Loras Wrestling

Building Women’s Wrestling From the Ground Up

Photo by Dave Kettering

By Mark A. Mederson, PhD, assistant professor of media studies and faculty adviser of the student newspaper, The Lorian.

When a living legend says it’s good, then you know it probably is.

Iowa wrestling legend Dan Gable says that he’s a big fan of women’s wrestling. In fact, Gable said before a recent appearance at Loras College, his two granddaughters are wrestlers.

This year, Loras hired a coach and began a first-ever women’s wrestling team.

“This was an opportunity to get back into coaching full-time and I just couldn’t pass it up,” Loras women’s head wrestling coach, Wil Kelly, 47, said.

Kelly, who began wrestling in the third grade and became a state champion at Dubuque Wahlert and a national champion at Wartburg College, has competed and coached nationally and internationally. He says that while most boy’s and men’s school wrestling in Iowa follows folkstyle wrestling rules, women’s college wrestling is competing under international freestyle wrestling regulations.

One of the things Kelly is battling against at Loras is being able to put a full team of wrestlers on the mat for meets. Like the men, there are 10 weight classes in women’s college wrestling. The lowest weight in women’s wrestling is 101 pounds, the men start at 125.

While the Loras athletics website lists four members on the team’s roster, Kelly said they have seven wrestlers practicing.

“There’s some potential to add more as some other sports finish up,” Kelly said.

Starting a brand-new team, Kelly says, means there are going to be some growing pains. But, Kelly said, there are some truly enjoyable moments as well. He’s particularly enjoyed the fun he sees his team having during practices. Kelly says he’s seeing a tremendous amount of effort and energy from his team.

While some team members have quite a bit of wrestling experience, there are others, like Daniela Bernal, a 21-year-old junior from Bogota, Colombia, who have never wrestled.

Bernal showed up at the first team meeting to support a friend who was considering joining. When the meeting ended, Bernal said, Coach Kelly unexpectedly handed her a Loras College Wrestling hoodie and welcomed her to the team.

Once Bernal began practicing with the team and learning the sport, she said, she was hooked.

“I have always liked doing the opposite of what I have to do,” Bernal said as she laughed. “I just like trying things that get me out of my comfort zone.”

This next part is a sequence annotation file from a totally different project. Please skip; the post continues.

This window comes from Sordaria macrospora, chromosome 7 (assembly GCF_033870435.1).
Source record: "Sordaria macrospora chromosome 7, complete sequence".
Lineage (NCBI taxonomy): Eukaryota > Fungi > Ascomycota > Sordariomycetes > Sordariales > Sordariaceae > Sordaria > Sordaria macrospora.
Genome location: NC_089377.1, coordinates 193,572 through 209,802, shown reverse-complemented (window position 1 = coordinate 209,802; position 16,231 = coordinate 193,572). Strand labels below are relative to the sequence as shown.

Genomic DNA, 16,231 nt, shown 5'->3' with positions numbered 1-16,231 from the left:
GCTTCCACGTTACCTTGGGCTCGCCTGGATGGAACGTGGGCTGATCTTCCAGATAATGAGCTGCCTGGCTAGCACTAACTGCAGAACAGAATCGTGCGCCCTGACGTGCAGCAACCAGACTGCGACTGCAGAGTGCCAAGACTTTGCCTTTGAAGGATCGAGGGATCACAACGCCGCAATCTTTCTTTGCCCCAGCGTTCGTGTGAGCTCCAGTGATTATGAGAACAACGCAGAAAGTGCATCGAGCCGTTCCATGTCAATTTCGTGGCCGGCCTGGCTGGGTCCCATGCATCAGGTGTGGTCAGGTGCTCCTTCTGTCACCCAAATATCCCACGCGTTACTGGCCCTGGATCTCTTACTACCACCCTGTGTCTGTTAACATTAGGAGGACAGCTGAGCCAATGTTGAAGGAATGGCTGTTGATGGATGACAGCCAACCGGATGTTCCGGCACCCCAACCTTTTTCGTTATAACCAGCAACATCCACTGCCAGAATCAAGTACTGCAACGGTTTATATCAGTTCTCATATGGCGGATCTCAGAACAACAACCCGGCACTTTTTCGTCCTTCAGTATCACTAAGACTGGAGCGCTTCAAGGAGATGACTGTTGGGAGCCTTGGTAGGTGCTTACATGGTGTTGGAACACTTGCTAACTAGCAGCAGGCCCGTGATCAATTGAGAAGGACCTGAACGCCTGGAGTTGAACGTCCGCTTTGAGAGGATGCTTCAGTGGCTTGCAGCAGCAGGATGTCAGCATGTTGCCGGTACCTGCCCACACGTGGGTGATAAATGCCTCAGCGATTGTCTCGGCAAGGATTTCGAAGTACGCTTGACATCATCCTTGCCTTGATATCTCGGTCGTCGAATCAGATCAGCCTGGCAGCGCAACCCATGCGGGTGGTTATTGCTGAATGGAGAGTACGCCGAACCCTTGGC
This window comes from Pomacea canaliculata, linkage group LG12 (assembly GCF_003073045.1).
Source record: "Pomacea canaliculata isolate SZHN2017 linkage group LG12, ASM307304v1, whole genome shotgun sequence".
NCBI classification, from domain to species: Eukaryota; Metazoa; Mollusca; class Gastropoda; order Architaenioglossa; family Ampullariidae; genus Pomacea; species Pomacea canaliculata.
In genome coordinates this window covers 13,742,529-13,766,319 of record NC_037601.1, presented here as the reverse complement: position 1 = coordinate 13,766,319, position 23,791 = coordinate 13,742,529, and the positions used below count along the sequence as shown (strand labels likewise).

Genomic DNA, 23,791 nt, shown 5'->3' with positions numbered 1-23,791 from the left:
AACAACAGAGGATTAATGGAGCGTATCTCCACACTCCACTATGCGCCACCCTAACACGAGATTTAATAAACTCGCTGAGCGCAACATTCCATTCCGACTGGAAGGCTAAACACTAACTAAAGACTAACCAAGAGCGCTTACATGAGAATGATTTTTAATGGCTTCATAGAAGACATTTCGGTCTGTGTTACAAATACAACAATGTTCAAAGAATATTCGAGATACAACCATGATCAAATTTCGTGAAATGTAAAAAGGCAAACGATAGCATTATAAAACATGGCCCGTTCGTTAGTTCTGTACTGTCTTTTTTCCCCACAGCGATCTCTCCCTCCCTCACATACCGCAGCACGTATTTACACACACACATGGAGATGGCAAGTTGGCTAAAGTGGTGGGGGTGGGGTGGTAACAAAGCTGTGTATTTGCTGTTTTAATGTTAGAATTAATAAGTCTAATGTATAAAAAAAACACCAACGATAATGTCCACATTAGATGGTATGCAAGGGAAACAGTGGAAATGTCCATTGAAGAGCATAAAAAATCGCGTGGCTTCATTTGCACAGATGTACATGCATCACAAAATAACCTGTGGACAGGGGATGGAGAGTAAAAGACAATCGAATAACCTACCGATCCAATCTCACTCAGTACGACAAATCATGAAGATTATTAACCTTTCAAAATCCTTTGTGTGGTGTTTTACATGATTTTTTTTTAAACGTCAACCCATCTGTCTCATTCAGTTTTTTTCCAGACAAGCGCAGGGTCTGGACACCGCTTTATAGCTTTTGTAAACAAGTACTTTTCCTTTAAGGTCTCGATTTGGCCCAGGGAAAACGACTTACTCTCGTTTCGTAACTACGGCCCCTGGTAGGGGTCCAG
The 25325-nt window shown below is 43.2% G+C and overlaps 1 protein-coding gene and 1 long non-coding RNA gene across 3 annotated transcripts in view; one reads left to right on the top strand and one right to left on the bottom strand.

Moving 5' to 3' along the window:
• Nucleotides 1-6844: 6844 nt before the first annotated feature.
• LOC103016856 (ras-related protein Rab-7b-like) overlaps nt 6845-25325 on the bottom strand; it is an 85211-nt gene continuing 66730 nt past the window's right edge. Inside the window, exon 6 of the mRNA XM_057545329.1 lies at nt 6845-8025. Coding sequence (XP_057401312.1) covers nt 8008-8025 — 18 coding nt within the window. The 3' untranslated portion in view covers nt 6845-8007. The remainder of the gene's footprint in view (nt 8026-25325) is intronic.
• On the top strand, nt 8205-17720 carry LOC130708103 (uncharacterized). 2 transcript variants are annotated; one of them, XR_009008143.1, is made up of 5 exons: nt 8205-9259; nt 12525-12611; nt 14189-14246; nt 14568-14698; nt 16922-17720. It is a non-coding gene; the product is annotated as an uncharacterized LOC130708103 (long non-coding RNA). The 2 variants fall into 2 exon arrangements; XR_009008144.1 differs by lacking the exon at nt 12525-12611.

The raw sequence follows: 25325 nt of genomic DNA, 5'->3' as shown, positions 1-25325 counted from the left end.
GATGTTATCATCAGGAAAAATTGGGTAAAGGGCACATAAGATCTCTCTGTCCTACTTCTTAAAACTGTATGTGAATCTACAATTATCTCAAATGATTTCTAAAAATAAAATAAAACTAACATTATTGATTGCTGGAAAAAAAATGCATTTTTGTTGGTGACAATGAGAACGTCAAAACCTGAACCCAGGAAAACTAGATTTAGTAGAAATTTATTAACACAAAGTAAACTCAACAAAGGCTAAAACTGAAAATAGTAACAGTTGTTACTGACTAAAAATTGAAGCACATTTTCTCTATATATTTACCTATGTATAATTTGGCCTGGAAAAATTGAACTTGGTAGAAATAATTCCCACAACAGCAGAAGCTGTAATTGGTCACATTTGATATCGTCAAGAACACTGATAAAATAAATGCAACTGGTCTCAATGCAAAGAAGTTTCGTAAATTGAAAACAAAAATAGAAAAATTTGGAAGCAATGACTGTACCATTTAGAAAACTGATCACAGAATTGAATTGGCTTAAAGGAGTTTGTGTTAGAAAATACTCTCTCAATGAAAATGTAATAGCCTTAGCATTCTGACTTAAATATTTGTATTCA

Most of the women on the team agree that wrestling is definitely taking them out of their comfort zone, both physically and mentally. One of them repeated Dan Gable’s famous quote.

“Once you’ve wrestled, everything else in life is easy,” Gable once said.

Isabelle Kipp, 19, a freshman, says in the wrestling room she feels as though she is breaking herself. Kipp is one of the most experienced wrestlers on the team. She wrestled three years in high school.

“Mentally you are pushing yourself to the point where you want to give up, yet you can’t,” Kipp said. “You’re telling yourself you gotta keep going but your body is telling you, no.”

Kipp is an elementary education major. Her goal after graduation is to get a job teaching at a school where she can also coach girls wrestling.

Maria Fernandez de Carranza, 21, who hails from Madrid, Spain, says that she has absolutely no wrestling experience. The sophomore said her friends keep asking her why she is wrestling.

The biomedical engineering major laughed and said, “I tell them, I want to become the first Spanish all-American.”

De Carranza describes herself as “addicted to sugar.” Like all wrestlers, she’s trying to cut weight. Because of this, she said, wrestling is helping her break that sugar addiction.

As for the team’s future, Kelly says his main goal is to have a full team. He says he hopes his recruiting efforts will help him to fulfill that goal.

Bernal says that being part of this first-ever Loras team makes it even more special for her.

“(The coaches) are trying to build something from the ground, and you’re a part of it,” she said. “And you’re a part of the future so it makes it something really special.”

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